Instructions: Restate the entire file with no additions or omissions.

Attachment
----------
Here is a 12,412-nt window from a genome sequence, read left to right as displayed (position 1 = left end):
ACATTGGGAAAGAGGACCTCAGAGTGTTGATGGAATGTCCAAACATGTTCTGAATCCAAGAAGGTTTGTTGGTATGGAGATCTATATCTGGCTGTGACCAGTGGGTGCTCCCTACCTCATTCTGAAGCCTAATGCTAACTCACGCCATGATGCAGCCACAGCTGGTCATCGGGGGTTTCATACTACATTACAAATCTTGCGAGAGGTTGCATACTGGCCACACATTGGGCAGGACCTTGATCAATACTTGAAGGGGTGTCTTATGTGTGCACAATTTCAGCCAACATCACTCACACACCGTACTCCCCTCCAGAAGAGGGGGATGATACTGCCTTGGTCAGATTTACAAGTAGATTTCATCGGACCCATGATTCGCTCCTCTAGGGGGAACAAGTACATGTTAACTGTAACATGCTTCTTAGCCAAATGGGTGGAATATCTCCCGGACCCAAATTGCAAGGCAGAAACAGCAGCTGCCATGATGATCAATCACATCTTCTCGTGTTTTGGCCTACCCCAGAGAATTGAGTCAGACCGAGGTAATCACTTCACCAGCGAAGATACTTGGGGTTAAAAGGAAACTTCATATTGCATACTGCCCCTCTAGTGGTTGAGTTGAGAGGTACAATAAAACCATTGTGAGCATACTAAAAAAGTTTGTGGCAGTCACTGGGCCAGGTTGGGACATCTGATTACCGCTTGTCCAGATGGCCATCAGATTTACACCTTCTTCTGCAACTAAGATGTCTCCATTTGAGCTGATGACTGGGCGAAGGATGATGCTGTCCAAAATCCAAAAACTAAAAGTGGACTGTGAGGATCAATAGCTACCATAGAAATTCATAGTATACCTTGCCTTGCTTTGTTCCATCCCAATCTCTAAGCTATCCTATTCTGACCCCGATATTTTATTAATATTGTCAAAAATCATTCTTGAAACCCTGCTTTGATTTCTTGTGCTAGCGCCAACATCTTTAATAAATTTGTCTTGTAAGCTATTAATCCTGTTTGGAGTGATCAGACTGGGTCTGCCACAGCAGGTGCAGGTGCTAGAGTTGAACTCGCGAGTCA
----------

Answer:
Here is a 12,412-nt window from a genome sequence, read left to right as displayed (position 1 = left end):
ACATTGGGAAAGAGGACCTCAGAGTGTTGATGGAATGTCCAAACATGTTCTGAATCCAAGAAGGTTTGTTGGTATGGAGATCTATATCTGGCTGTGACCAGTGGGTGCTCCCTACCTCATTCTGAAGCCTAATGCTAACTCACGCCATGATGCAGCCACAGCTGGTCATCGGGGGTTTCATACTACATTACAAATCTTGCGAGAGGTTGCATACTGGCCACACATTGGGCAGGACCTTGATCAATACTTGAAGGGGTGTCTTATGTGTGCACAATTTCAGCCAACATCACTCACACACCGTACTCCCCTCCAGAAGAGGGGGATGATACTGCCTTGGTCAGATTTACAAGTAGATTTCATCGGACCCATGATTCGCTCCTCTAGGGGGAACAAGTACATGTTAACTGTAACATGCTTCTTAGCCAAATGGGTGGAATATCTCCCGGACCCAAATTGCAAGGCAGAAACAGCAGCTGCCATGATGATCAATCACATCTTCTCGTGTTTTGGCCTACCCCAGAGAATTGAGTCAGACCGAGGTAATCACTTCACCAGCGAAGATACTTGGGGTTAAAAGGAAACTTCATATTGCATACTGCCCCTCTAGTGGTTGAGTTGAGAGGTACAATAAAACCATTGTGAGCATACTAAAAAAGTTTGTGGCAGTCACTGGGCCAGGTTGGGACATCTGATTACCGCTTGTCCAGATGGCCATCAGATTTACACCTTCTTCTGCAACTAAGATGTCTCCATTTGAGCTGATGACTGGGCGAAGGATGATGCTGTCCAAAATCCAAAAACTAAAAGTGGACTGTGAGGATCAATAGCTACCATAGAAATTCATAGTATACCTTGCCTTGCTTTGTTCCATCCCAATCTCTAAGCTATCCTATTCTGACCCCGATATTTTATTAATATTGTCAAAAATCATTCTTGAAACCCTGCTTTGATTTCTTGTGCTAGCGCCAACATCTTTAATAAATTTGTCTTGTAAGCTATTAATCCTGTTTGGAGTGATCAGACTGGGTCTGCCACAGCAGGTGCAGGTGCTAGAGTTGAACTCGCGAGTCA